Unlike most mammals, humans lack the enzyme uricase, which breaks down uric acid (UA) to allantoin.1 Chronically elevated UA can lead to gout, which affects approximately 3.8% of the US population.2 Animal models3,4 and human studies5,6 suggest that chronic hyperuricemia also has a deleterious effect on renal function, although the impact of urate-lowering therapy on renal function in humans is unclear. Currently, some clinicians use urate-lowering medications, such as allopurinol, “off-label” in patients with very high UA levels, irrespective of gout history.7 Although allopurinol is well tolerated in a majority of patients, potentially lethal hypersensitivity reactions may occur, particularly in patients with chronic kidney disease, and so the benefits of urate-lowering therapy must be weighed against these risks.8 The objective of this study is to determine the effect of allopurinol on kidney function in a male veteran population.
MATERIALS AND METHODS
This is a retrospective cohort study of patients enrolled at the Veterans Administration New York Harbor Healthcare System, identified by pharmacy and laboratory data. The treatment group consisted of 50 consecutive patients with hyperuricemia defined as serum UA greater than 7 mg/dL, newly started on allopurinol for any reason and with evidence of treatment compliance. Treatment compliance was determined by review of medication refills, provider notes, and significant decrease in UA. Most patients were started on allopurinol for gout (mainly clinical diagnosis), but 4 patients received allopurinol for urate nephrolithiasis, and 1 patient received allopurinol for asymptomatic hyperuricemia. Control subjects were patients with hyperuricemia who were not treated with allopurinol. Thirty-three of the control subjects had asymptomatic hyperuricemia. The remaining patients had a history of gout but were not exposed to allopurinol prior to or during the observation period, per primary care. Control patients were matched to the treated cases by race, sex, initial age, and estimated glomerular filtration rate (EGFR). Patients on hemodialysis and with history of prior UA–lowering therapy, and acute kidney failure during the observation period were excluded. Two patients were excluded in the treatment group: one because of deteriorating renal function from gastrointestinal bleed, the other from nephrolithiasis. Of the control subjects, 3 patients were excluded because of nephrolithiasis and dehydration, and 1 patient with unclear cause of acute renal failure. Analysis was from October 2000 to November 2006, at which time there was a change in analyzers in the laboratory, making further comparisons inappropriate. Estimated glomerular filtration rate was calculated using the Modification of Diet in Renal Disease formula, which accounts for age, race, sex, and serum creatinine. t Test was used to compare means between groups, and Fisher exact test and Spearman correlation coefficients were used to test for association, as appropriate.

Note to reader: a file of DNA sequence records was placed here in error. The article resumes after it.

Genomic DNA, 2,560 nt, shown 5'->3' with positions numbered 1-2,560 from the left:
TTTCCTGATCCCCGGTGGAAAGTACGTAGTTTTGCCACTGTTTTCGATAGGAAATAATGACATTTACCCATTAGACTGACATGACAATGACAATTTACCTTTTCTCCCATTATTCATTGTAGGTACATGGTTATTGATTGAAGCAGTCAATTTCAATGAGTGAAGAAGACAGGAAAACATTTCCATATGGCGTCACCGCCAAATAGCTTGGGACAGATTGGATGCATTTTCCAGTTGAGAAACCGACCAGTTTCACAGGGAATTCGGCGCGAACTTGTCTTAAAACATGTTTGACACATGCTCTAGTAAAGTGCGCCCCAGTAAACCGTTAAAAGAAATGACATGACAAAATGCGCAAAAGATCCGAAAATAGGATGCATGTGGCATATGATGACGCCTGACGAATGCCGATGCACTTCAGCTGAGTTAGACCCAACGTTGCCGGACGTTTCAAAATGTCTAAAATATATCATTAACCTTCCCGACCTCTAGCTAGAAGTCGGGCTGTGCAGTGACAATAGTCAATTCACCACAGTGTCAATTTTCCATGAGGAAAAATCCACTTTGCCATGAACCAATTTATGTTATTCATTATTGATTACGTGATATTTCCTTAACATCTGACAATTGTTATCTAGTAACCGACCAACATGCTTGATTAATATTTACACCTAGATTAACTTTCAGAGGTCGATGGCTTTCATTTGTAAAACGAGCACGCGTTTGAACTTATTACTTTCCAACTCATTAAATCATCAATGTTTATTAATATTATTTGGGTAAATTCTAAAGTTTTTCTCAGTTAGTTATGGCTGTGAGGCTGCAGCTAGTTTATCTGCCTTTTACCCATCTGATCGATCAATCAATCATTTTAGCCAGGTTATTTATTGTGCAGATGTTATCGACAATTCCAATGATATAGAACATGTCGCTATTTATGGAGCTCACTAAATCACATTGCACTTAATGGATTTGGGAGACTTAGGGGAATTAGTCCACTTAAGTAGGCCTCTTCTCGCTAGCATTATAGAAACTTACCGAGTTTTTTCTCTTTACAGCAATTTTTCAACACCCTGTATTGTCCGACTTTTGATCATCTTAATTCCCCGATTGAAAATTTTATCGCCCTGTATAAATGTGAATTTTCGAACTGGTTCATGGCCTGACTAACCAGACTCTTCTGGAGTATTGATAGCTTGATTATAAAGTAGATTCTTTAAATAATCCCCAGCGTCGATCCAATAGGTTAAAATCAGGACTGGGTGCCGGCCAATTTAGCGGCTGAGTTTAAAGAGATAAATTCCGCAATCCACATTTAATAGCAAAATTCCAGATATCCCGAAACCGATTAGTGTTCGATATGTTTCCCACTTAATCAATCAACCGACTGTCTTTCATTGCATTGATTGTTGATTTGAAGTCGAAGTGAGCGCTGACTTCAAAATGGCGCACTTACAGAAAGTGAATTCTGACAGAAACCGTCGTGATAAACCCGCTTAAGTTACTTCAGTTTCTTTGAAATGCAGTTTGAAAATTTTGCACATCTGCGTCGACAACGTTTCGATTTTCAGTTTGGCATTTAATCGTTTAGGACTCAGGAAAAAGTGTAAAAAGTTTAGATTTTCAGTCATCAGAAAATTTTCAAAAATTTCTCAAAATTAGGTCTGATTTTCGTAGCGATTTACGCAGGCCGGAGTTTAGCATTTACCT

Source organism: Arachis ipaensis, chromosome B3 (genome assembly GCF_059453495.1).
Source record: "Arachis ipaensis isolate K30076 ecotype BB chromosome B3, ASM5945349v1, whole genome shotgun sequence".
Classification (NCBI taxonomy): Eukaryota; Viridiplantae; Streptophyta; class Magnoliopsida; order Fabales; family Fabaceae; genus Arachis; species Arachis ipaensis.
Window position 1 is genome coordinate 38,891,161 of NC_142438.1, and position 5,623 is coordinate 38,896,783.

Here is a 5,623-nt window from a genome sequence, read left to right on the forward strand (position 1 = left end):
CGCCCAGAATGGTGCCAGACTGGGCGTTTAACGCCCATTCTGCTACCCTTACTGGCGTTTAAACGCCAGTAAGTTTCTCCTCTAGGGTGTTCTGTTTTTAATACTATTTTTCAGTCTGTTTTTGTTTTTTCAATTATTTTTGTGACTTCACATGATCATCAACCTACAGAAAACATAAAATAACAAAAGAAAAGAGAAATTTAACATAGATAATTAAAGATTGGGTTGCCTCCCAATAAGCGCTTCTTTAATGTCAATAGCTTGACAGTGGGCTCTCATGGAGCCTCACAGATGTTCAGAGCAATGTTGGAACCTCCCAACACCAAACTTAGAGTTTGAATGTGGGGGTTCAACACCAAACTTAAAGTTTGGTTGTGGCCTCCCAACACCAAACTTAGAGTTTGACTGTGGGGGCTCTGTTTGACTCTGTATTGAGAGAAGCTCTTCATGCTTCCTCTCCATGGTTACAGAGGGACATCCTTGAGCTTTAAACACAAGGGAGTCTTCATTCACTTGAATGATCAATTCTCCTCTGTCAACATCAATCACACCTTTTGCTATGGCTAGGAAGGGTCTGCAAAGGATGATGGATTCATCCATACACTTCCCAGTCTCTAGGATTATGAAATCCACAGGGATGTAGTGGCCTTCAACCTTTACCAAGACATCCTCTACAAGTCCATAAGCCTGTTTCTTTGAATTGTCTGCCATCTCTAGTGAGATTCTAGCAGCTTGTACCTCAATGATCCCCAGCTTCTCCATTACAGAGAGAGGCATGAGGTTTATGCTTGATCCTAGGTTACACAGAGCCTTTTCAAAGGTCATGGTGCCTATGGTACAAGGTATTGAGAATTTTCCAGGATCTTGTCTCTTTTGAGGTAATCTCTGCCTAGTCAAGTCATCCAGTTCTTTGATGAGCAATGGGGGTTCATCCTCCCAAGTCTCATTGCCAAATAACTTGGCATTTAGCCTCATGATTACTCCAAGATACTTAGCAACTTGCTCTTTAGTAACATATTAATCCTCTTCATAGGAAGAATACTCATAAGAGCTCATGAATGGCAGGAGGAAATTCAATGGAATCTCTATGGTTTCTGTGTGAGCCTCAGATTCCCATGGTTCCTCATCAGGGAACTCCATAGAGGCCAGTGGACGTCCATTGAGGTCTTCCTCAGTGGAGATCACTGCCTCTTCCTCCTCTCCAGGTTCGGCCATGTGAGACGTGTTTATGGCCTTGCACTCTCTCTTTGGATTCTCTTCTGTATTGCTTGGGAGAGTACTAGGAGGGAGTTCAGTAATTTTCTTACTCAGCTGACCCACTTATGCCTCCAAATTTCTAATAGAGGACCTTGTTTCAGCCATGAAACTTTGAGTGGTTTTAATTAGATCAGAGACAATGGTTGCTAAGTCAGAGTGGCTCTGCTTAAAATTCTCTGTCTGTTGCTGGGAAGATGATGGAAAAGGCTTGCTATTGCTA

Posttreatment EGFR, creatinine, and UA were compared between the treatment and the control groups using analysis of covariance, adjusting for the corresponding pretreatment measurement and age. The 2 outcomes were analyzed separately. Robust regression with M-estimation and bi-square weighting was used to adjust for outliers. Interaction term (treatment × pretreatment level) was considered for each of the outcomes to test whether treatment effect depended on pretreatment levels. All analyses were conducted using SAS version 9.3 (SAS Institute, Cary NC). P < 0.05 was considered statistically significant.